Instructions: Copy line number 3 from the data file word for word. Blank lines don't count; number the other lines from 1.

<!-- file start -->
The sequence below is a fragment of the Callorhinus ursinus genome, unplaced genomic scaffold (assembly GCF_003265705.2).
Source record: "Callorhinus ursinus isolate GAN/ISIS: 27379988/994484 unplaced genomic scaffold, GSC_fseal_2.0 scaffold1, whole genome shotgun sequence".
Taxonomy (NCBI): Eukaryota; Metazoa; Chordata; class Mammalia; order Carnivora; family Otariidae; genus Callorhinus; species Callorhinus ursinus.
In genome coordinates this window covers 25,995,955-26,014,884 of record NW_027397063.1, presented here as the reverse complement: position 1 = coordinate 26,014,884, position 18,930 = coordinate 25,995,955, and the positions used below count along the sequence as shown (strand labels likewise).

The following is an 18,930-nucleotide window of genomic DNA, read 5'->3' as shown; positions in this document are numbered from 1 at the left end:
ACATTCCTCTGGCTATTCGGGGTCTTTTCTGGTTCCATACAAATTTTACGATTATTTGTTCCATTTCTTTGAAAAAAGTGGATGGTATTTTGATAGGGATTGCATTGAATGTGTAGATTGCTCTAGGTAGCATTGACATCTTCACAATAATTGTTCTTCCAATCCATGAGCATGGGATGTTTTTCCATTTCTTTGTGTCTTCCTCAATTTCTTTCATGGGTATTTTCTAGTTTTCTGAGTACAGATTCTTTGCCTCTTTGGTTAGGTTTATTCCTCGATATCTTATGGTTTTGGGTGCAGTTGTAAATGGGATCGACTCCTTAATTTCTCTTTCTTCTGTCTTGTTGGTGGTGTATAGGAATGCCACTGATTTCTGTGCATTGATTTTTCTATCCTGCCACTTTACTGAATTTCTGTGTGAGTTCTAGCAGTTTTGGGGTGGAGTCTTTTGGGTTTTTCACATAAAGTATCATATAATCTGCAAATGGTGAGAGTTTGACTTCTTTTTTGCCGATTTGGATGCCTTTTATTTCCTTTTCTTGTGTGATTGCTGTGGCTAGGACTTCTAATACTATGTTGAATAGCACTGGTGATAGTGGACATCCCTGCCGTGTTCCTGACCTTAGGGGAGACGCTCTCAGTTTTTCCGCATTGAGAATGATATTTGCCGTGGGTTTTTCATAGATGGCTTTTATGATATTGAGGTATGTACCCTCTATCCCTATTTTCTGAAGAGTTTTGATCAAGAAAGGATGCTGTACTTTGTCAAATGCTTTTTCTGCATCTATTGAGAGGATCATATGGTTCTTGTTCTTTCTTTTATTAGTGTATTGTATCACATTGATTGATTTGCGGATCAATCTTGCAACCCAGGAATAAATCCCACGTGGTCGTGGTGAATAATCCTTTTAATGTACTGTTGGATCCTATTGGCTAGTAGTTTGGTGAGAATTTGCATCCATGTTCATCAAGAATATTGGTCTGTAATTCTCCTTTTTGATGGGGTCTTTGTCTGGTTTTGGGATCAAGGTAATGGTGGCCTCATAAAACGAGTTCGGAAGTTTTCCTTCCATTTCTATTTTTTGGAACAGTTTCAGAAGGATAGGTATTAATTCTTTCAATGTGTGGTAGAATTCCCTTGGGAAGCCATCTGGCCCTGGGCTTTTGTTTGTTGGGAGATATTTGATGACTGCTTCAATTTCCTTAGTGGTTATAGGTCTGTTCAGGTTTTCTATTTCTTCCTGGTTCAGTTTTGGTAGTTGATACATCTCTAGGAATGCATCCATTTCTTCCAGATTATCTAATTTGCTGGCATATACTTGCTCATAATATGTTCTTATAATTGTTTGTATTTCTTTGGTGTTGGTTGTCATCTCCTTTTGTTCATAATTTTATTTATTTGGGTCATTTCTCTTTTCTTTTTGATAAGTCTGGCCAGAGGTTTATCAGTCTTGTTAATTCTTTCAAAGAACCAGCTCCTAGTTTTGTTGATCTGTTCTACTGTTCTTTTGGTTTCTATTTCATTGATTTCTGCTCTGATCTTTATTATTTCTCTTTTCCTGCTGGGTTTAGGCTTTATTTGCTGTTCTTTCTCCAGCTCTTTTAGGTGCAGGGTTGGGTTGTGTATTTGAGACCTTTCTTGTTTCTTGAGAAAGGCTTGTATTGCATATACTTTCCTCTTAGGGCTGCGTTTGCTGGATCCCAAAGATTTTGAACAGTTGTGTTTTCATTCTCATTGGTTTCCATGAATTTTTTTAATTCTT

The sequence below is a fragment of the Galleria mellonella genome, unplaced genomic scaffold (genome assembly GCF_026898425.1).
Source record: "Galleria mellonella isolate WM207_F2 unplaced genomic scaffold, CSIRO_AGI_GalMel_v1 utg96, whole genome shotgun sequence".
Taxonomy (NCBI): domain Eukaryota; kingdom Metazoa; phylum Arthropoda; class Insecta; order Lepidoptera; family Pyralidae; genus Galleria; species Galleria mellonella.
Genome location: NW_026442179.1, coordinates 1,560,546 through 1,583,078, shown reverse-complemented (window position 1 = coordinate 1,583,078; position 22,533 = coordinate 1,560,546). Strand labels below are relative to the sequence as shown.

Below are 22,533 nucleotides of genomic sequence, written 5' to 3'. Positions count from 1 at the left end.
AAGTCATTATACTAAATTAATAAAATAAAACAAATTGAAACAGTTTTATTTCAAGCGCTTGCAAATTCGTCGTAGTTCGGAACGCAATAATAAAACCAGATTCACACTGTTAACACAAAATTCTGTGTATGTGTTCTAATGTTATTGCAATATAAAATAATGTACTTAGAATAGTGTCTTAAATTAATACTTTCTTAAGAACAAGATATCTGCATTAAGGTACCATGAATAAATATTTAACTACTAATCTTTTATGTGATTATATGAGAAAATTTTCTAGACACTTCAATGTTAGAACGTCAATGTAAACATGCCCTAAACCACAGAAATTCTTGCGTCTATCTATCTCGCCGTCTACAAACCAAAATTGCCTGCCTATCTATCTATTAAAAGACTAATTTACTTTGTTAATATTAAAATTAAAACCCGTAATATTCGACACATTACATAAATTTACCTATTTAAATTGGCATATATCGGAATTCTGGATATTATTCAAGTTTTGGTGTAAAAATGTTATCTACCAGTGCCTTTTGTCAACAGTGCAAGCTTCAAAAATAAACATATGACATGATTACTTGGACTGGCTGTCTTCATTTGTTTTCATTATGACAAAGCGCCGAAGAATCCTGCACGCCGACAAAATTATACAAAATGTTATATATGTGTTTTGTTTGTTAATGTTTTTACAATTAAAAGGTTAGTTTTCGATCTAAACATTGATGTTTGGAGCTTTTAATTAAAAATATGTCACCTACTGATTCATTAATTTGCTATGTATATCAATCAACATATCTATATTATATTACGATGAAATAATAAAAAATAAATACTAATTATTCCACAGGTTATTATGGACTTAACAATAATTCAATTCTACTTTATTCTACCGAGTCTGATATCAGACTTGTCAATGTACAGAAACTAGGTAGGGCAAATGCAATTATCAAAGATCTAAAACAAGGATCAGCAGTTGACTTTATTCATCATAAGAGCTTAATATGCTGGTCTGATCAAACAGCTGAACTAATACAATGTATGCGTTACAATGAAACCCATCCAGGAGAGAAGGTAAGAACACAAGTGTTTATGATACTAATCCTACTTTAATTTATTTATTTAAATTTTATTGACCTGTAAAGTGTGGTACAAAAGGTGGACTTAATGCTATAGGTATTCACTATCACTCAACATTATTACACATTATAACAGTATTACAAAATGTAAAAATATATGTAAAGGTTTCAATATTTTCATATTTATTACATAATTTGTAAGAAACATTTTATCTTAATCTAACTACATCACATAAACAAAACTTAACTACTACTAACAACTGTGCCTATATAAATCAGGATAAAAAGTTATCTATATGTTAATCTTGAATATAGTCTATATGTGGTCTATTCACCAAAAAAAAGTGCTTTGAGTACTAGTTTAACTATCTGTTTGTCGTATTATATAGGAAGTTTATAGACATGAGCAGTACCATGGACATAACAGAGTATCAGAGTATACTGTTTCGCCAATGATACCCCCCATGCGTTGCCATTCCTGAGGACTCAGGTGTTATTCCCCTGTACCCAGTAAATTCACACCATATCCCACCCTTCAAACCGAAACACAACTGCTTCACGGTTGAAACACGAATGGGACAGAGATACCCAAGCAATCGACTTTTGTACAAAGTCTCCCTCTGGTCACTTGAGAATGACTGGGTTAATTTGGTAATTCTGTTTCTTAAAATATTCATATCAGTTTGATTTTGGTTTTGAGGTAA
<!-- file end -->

Taxonomy (NCBI): Eukaryota; Metazoa; Chordata; class Mammalia; order Carnivora; family Otariidae; genus Callorhinus; species Callorhinus ursinus.